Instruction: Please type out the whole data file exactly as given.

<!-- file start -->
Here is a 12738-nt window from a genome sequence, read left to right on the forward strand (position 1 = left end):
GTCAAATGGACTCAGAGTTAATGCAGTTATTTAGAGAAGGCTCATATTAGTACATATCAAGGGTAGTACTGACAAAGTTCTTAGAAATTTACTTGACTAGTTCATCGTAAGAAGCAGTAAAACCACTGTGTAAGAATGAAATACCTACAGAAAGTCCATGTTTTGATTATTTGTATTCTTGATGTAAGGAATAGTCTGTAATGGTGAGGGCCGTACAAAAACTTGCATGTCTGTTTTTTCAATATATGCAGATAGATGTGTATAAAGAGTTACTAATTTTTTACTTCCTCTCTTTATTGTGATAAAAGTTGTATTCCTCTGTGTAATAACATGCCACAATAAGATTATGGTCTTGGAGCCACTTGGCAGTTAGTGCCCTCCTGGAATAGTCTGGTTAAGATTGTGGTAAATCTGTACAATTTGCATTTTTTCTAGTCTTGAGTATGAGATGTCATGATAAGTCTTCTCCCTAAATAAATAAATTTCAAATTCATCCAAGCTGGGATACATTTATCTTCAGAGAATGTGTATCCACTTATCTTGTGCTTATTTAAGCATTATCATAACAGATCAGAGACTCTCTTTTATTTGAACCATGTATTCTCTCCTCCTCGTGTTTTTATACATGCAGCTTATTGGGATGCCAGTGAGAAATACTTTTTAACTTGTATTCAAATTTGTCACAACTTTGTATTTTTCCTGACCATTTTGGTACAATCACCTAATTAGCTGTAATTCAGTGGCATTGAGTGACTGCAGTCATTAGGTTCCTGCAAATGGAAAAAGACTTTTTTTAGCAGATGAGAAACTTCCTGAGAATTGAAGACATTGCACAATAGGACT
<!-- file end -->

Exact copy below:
Here is a 12738-nt window from a genome sequence, read left to right on the forward strand (position 1 = left end):
GTCAAATGGACTCAGAGTTAATGCAGTTATTTAGAGAAGGCTCATATTAGTACATATCAAGGGTAGTACTGACAAAGTTCTTAGAAATTTACTTGACTAGTTCATCGTAAGAAGCAGTAAAACCACTGTGTAAGAATGAAATACCTACAGAAAGTCCATGTTTTGATTATTTGTATTCTTGATGTAAGGAATAGTCTGTAATGGTGAGGGCCGTACAAAAACTTGCATGTCTGTTTTTTCAATATATGCAGATAGATGTGTATAAAGAGTTACTAATTTTTTACTTCCTCTCTTTATTGTGATAAAAGTTGTATTCCTCTGTGTAATAACATGCCACAATAAGATTATGGTCTTGGAGCCACTTGGCAGTTAGTGCCCTCCTGGAATAGTCTGGTTAAGATTGTGGTAAATCTGTACAATTTGCATTTTTTCTAGTCTTGAGTATGAGATGTCATGATAAGTCTTCTCCCTAAATAAATAAATTTCAAATTCATCCAAGCTGGGATACATTTATCTTCAGAGAATGTGTATCCACTTATCTTGTGCTTATTTAAGCATTATCATAACAGATCAGAGACTCTCTTTTATTTGAACCATGTATTCTCTCCTCCTCGTGTTTTTATACATGCAGCTTATTGGGATGCCAGTGAGAAATACTTTTTAACTTGTATTCAAATTTGTCACAACTTTGTATTTTTCCTGACCATTTTGGTACAATCACCTAATTAGCTGTAATTCAGTGGCATTGAGTGACTGCAGTCATTAGGTTCCTGCAAATGGAAAAAGACTTTTTTTAGCAGATGAGAAACTTCCTGAGAATTGAAGACATTGCACAATAGGACT